ASTRONAUTA - Simeon, recentemente você fez alguns shows com o Hans-Joachim Roedelius (das bandas Kluster, Cluster e Harmonia), em um projeto chamado Silver Cluster. Eu gostaria de saber como aconteceu este contato entre você e o Roedelius e se, na época do Cluster (alguns anos após a gravação dos dois primeiros álbuns dos Silver Apples), você e Danny Taylor sabiam da existência da cena alemã de música eletrônica (e das experiências e pesquisas anteriores feitas pelo compositor Karlheinz Stockhausen) e também se tinham conhecimento do que viria a ser conhecido posteriormente como “krautrock”?
SIMEON – Nem eu nem Danny tínhamos conhecimento do fenômeno “krautrock” até depois da dissolução dos Silver Apples e de tomarmos rumos separados. Nossas influências eram americanas (rhythm and blues, soul e rock). A apresentação com o Roedelius foi idéia do Geoff Barrow, do Portishead. O Portishead era responsável pela curadoria do festival All Tomorrow’s Parties e escolheu artistas que eles gostavam. O Portishead me convidou para tocar “We Carry On” com eles, como música de encerramento do festival (vimeo.com/30698090) e foi bombástico!
ASTRONAUTA – Existe uma gravação dos Silver Apples com o Jimi Hendrix (lançada no disco “Selections from the early sessions”, 2008). Eu li que este encontro aconteceu nos intervalos das gravações suas e dele. Em algum momento existiu a possibilidade deste encontro acontecer novamente? Vocês mantiveram o contato com o Hendrix depois desta gravação?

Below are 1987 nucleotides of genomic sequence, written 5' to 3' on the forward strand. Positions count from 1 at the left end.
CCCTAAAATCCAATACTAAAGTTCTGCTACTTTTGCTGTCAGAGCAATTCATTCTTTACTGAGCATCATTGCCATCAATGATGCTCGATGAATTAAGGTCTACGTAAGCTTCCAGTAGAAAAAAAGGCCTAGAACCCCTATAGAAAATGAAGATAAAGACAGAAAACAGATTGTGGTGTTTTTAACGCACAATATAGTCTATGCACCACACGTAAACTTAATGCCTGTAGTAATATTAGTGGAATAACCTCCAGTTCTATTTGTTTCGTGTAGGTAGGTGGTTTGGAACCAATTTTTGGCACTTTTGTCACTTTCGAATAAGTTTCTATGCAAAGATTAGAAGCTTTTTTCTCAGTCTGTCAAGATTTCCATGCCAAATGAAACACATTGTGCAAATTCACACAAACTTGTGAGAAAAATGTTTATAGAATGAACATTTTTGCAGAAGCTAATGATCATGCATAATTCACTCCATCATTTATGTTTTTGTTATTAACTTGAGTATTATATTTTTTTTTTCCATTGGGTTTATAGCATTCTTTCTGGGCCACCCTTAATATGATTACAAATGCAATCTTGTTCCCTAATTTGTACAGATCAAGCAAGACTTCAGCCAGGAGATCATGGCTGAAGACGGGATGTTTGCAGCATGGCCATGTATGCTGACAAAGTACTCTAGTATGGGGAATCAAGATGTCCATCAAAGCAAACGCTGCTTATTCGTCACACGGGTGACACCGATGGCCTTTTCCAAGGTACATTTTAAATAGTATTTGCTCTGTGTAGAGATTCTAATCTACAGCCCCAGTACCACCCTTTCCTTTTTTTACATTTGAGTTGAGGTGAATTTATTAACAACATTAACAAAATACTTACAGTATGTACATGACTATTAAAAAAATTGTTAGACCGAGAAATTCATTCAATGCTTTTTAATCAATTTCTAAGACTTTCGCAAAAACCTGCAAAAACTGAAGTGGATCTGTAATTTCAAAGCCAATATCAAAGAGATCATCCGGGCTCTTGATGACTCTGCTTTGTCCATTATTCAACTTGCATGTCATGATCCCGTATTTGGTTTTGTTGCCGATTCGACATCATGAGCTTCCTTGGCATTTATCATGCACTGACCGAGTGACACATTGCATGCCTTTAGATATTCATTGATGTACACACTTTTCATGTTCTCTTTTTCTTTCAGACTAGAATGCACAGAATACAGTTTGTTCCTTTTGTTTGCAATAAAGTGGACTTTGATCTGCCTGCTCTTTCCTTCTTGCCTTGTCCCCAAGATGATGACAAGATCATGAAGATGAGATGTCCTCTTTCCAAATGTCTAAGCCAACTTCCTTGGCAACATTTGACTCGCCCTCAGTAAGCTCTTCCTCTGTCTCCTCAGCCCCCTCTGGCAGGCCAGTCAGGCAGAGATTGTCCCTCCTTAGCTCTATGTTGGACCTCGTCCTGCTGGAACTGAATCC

SIMEON – Sim, por várias semanas, enquanto estávamos gravando no mesmo estúdio, nos encontrávamos quase diariamente. Nós falamos sobre Danny gravar a bateria na música, mas isso nunca aconteceu. Danny não tinha certeza de qual poderia ser sua contribuição, dada a natureza quase não-rítmica da música.
ASTRONAUTA – Em 1967 o sintetizador (especialmente o MOOG) estava surgindo no mercado e começando a se popularizar. No ano seguinte Walter Carlos lançou seu álbum “Switched-on Bach”. Na época, você e Danny tinham conhecimento disso? Em algum momento você pensou em incluir um sintetizador no seu set de osciladores?